Back to Browse Journals » Drug Design, Development and Therapy » Volume 7

Sitagliptin as add-on therapy in insulin deficiency: biomarkers of therapeutic efficacy respond differently in type 1 and type 2 diabetes

Authors Giampietro O, Giampietro C, Della Bartola L, Masoni MC, Matteucci E

Received 20 September 2012

Accepted for publication 6 November 2012

Published 14 February 2013 Volume 2013:7 Pages 99—104

DOI https://doi.org/10.2147/DDDT.S38346

Checked for plagiarism Yes

Review by Single-blind

Peer reviewer comments 2

Ottavio Giampietro, Chiara Giampietro, Luca Della Bartola, Maria Chiara Masoni, Elena Matteucci

Department of Clinical and Experimental Medicine, University of Pisa, Pisa, Italy

Background: Sitagliptin has been proven to be effective and safe as add-on to insulin in adult patients with type 2 diabetes and absolute insulin deficiency. Recently, it has been suggested to extend the use of dipeptidyl-peptidase-4 inhibitors to type 1 diabetes. The aim of this study was to evaluate and compare the effects of a long-term, fixed-dose combination of sitagliptin and metformin as add-on to insulin on body mass index, fasting plasma glucose, fructosamine, HbA1c, lipids, and daily dose of insulin in both type 1 diabetes and insulin-treated type 2 diabetes.
Methods: We recruited 25 patients with type 1 diabetes (mean age 51 ± 10 years, mean disease duration 26 ± 13 years) and 31 insulin-treated type 2 diabetic patients (mean age 66 ± 8 years, mean disease duration 19 ± 9 years), who received sitagliptin with metformin as a fixed-dose combination (50/1000 mg once or twice daily) or sitagliptin (100 mg once daily, if intolerant to metformin) in addition to ongoing insulin therapy for 46 ± 19 weeks and 56 ± 14 weeks, respectively.
Results: After 21 ± 9 weeks, patients with type 1 diabetes had a significantly lower body mass index, fasting plasma glucose, fructosamine, HbA1c, and daily insulin requirement. After 49 ± 17 weeks, they maintained their weight loss and total daily insulin dose and showed a significant reduction in low-density lipoprotein cholesterol levels, whereas their HbA1c had returned to baseline values. In patients with type 2 diabetes, long-term treatment remained weight-neutral but had persistent beneficial effects on short-term, intermediate-term, and long-term biomarkers of metabolic control, as well as on low-density lipoprotein cholesterol levels and insulin requirement.
Conclusion: Clinical outcomes differed according to type of diabetes in terms of quality and over time. In type 2 diabetes, the combination therapy significantly improved metabolic control and the lipid profile, and decreased insulin requirements, even in the absence of clinically significant weight loss. In type 1 diabetes, the combined therapy only temporarily improved metabolic control, but significantly decreased body weight, low-density lipoprotein cholesterol levels, and insulin requirements.

Keywords:
dipeptidyl-peptidase-4 inhibitors, drug therapy combination, metformin, synthetic analogs of insulin, diabetes mellitus, type 1, type 2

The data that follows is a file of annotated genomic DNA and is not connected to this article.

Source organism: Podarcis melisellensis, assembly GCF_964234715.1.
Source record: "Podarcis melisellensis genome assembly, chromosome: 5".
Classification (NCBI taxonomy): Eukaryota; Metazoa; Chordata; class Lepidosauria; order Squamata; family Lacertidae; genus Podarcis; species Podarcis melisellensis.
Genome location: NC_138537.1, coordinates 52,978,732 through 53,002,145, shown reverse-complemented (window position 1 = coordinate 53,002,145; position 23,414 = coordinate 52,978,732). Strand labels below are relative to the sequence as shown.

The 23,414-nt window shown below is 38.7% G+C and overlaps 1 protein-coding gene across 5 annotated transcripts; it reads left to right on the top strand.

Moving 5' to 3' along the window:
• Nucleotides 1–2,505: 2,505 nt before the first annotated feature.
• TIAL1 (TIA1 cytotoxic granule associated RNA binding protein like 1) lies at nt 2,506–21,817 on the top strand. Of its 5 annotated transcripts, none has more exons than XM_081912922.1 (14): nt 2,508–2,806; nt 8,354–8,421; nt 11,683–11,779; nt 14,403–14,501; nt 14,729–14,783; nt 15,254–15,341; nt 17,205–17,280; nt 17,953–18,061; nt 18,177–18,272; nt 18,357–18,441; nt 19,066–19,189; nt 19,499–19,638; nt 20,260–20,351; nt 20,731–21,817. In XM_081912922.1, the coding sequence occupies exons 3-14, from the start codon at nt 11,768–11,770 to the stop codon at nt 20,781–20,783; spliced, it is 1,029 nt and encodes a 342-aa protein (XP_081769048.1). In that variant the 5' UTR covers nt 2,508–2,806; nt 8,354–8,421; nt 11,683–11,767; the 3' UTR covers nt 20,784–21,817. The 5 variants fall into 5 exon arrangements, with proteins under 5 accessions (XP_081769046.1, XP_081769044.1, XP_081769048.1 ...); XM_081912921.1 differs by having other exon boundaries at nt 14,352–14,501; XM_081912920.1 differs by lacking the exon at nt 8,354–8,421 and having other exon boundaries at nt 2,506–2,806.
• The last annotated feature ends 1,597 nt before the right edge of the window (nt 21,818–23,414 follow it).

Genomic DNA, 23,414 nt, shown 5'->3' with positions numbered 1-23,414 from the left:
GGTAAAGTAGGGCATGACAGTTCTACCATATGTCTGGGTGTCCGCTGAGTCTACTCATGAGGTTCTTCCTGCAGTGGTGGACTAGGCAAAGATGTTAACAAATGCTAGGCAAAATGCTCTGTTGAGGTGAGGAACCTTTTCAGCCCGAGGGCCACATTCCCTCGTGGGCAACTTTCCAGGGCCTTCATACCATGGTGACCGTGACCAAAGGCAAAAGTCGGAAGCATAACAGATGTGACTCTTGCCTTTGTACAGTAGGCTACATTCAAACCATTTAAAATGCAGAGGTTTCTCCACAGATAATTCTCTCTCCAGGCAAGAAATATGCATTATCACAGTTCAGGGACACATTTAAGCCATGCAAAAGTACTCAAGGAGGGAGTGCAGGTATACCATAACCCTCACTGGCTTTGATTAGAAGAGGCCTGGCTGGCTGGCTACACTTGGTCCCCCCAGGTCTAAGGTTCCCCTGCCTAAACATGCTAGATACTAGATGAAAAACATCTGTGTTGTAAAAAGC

Creative Commons License This work is published and licensed by Dove Medical Press Limited. The full terms of this license are available at https://www.dovepress.com/terms.php and incorporate the Creative Commons Attribution - Non Commercial (unported, v3.0) License. By accessing the work you hereby accept the Terms. Non-commercial uses of the work are permitted without any further permission from Dove Medical Press Limited, provided the work is properly attributed. For permission for commercial use of this work, please see paragraphs 4.2 and 5 of our Terms.

Download Article [PDF]  View Full Text [HTML][Machine readable]

 

Other article by this author:

Insulin administration: present strategies and future directions for a noninvasive (possibly more physiological) delivery

Matteucci E, Giampietro O, Covolan V, Giustarini D, Fanti P, Rossi R

Drug Design, Development and Therapy 2015, 9:3109-3118

Published Date: 17 June 2015

Readers of this article also read:

Green synthesis of water-soluble nontoxic polymeric nanocomposites containing silver nanoparticles

Prozorova GF, Pozdnyakov AS, Kuznetsova NP, Korzhova SA, Emel’yanov AI, Ermakova TG, Fadeeva TV, Sosedova LM

International Journal of Nanomedicine 2014, 9:1883-1889

Published Date: 16 April 2014

Single- and multiple-dose pharmacokinetics, pharmacodynamics, and safety of apixaban in healthy Chinese subjects [Corrigendum]

Cui Y, Song Y, Wang J, Yu Z, Schuster A, Barrett YC, Frost C

Clinical Pharmacology: Advances and Applications 2014, 6:61-62

Published Date: 27 March 2014

Methacrylic-based nanogels for the pH-sensitive delivery of 5-Fluorouracil in the colon

Ashwanikumar N, Kumar NA, Nair SA, Kumar GS

International Journal of Nanomedicine 2012, 7:5769-5779

Published Date: 15 November 2012

A novel preparation method for silicone oil nanoemulsions and its application for coating hair with silicone

Hu Z, Liao M, Chen Y, Cai Y, Meng L, Liu Y, Lv N, Liu Z, Yuan W

International Journal of Nanomedicine 2012, 7:5719-5724

Published Date: 12 November 2012

Cross-linked acrylic hydrogel for the controlled delivery of hydrophobic drugs in cancer therapy

Deepa G, Thulasidasan AK, Anto RJ, Pillai JJ, Kumar GS

International Journal of Nanomedicine 2012, 7:4077-4088

Published Date: 27 July 2012

Particle size reduction to the nanometer range: a promising approach to improve buccal absorption of poorly water-soluble drugs

Rao S, Song Y, Peddie F, Evans AM

International Journal of Nanomedicine 2011, 6:1245-1251

Published Date: 20 June 2011

Crystallization after intravitreal ganciclovir injection

Pitipol Choopong, Nattaporn Tesavibul, Nattawut Rodanant

Clinical Ophthalmology 2010, 4:709-711

Published Date: 14 July 2010